Thinking about human evolution never stands still. A little while ago I checked out where science was in regard to the Red Deer Cave People, an extinct species of humans who were discovered in the early 2010s. They’re intriguing – a species who manifestly aren’t us, Homo sapiens, but who seem to have been just … More Rethinking human evolution – again
The special effects for the latest Planet of the Apes movie are being made right in the city where I live – Wellington – by Weta Workshop. That’s very cool, but I’ve always found the concept rather silly. The original 1968 movie took the human/chimp relationship and reversed it, largely as a statement against human … More Requiem for the planet of the apes
I sometimes despair about the nature of the human condition and the likely future of our species on this planet. We don’t behave at all well towards each other – something that’s been thrown into sharp relief in the last generation or so in the west as we’ve become increasingly ‘wired’, and as the culture … More I despair about the future of humanity
The other day I discovered somebody has remade Thunderbirds. Not the Weta remake. Another one – old school and old style, using the ‘Supermarionation’ techniques pioneered by Gerry Anderson and his team fifty years ago. I’m kind of late to the party: it’s a project by Stephen le Riviere that sprang from a book and … More Thunderbirds lives again – 1965 style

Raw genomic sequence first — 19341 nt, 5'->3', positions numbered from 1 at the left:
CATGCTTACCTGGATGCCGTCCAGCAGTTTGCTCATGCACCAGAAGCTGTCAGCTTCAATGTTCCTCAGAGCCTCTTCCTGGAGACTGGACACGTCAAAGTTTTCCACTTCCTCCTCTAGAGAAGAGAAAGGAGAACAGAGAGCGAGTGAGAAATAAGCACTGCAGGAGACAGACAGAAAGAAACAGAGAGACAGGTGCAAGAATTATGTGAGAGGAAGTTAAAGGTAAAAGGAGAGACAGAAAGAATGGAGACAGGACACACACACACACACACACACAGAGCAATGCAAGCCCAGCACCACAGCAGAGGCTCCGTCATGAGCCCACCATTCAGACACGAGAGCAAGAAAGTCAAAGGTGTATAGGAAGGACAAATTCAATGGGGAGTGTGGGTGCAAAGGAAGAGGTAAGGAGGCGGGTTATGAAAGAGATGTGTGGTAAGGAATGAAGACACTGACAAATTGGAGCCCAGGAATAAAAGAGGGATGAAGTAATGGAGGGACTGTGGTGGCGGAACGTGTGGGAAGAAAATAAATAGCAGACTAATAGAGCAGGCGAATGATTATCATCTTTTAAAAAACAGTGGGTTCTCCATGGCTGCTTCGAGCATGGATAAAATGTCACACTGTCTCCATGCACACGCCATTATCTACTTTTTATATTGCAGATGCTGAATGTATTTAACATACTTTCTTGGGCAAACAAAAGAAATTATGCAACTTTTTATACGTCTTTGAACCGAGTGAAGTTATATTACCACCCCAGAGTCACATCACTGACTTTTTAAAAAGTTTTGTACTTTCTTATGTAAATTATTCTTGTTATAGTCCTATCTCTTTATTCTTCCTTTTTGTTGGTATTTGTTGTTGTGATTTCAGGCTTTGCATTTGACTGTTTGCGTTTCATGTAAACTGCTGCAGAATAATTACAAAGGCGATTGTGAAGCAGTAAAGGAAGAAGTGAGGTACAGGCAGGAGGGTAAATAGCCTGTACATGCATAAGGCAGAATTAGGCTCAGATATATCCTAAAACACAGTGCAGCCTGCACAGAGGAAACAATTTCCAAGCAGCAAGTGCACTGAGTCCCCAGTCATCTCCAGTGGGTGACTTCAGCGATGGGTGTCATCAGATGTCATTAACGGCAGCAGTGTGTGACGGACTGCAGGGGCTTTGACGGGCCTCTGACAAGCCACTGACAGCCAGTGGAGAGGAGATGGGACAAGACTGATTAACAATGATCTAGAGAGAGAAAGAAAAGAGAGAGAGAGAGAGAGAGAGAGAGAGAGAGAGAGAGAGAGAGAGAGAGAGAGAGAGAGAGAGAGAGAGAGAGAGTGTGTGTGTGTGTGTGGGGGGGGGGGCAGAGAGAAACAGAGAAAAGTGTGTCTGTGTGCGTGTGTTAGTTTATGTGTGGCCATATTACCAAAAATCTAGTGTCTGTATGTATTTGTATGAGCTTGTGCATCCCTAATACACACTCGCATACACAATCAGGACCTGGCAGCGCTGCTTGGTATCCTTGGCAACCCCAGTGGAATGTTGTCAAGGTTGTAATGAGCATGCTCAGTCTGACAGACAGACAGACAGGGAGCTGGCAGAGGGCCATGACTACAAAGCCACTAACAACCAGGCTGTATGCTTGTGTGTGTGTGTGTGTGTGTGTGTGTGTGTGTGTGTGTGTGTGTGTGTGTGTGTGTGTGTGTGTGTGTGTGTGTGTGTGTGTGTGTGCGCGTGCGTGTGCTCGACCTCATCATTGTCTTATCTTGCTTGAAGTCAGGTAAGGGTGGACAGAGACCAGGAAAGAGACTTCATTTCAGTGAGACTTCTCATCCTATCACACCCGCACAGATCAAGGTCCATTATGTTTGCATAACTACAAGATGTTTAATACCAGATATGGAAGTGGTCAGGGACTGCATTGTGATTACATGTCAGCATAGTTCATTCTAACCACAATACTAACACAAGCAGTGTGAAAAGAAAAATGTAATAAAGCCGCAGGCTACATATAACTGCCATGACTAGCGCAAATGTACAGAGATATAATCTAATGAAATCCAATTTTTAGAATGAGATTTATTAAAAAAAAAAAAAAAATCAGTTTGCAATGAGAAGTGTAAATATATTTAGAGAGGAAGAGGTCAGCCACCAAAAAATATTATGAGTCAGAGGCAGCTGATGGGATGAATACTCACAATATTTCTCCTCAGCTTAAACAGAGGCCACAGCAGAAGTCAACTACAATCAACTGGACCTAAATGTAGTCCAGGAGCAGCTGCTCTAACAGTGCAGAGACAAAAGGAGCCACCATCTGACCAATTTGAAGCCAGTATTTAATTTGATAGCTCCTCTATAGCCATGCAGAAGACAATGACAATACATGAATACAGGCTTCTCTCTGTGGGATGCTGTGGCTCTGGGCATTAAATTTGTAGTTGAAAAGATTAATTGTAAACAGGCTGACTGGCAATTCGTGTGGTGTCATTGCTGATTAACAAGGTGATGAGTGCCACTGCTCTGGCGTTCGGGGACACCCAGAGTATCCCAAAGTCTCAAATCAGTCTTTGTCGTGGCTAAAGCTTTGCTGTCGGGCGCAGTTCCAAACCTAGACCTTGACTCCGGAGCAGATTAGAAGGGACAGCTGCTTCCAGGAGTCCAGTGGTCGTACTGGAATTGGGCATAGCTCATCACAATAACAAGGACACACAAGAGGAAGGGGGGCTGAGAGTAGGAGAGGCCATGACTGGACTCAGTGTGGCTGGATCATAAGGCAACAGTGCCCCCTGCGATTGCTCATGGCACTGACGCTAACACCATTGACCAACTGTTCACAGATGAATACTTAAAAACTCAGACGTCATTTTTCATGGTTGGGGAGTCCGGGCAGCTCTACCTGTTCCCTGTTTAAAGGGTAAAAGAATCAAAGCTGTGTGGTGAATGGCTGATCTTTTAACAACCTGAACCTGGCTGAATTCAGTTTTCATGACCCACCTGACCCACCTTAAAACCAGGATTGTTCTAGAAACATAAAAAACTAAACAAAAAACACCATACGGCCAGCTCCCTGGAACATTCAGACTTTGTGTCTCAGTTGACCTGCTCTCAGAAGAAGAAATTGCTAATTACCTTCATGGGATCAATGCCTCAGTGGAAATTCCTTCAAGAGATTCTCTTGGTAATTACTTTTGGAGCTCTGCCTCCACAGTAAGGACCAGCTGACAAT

It would be nice to think that, as humans, we have something special about us. But when I look at the mess we’ve made of the world – at the way we’re destroying the planet that sustains us, all the while fighting among ourselves, with increasing venom and intolerance, over abstractions, I have to wonder. … More Are we exceptional humans? Or just stupid apes who do stupid ape things?
A retired Professor from the University of Arizona, Guy McPherson, told an audience in New Zealand last year that the human race will be extinct from climate change in a decade. Except here. Apparently we’re well placed at the bottom of the South Pacific to survive. And there’s a precedent. Until the 1280s, for the … More Why do we always see an apocalypse around the next corner?
There was, I suppose, a universal sigh of relief when New Year 2017 ticked over and the world left the Year from Hell. We like our arbitrary calendar dates. Reality seldom conforms. After all, Lemmy Kilmister kicked off the big celebrity die-off that marked 2016 on Boxing Day 2015. A friend of mine suggested that … More Why 2016 was a historical trend year – not a one-shot disaster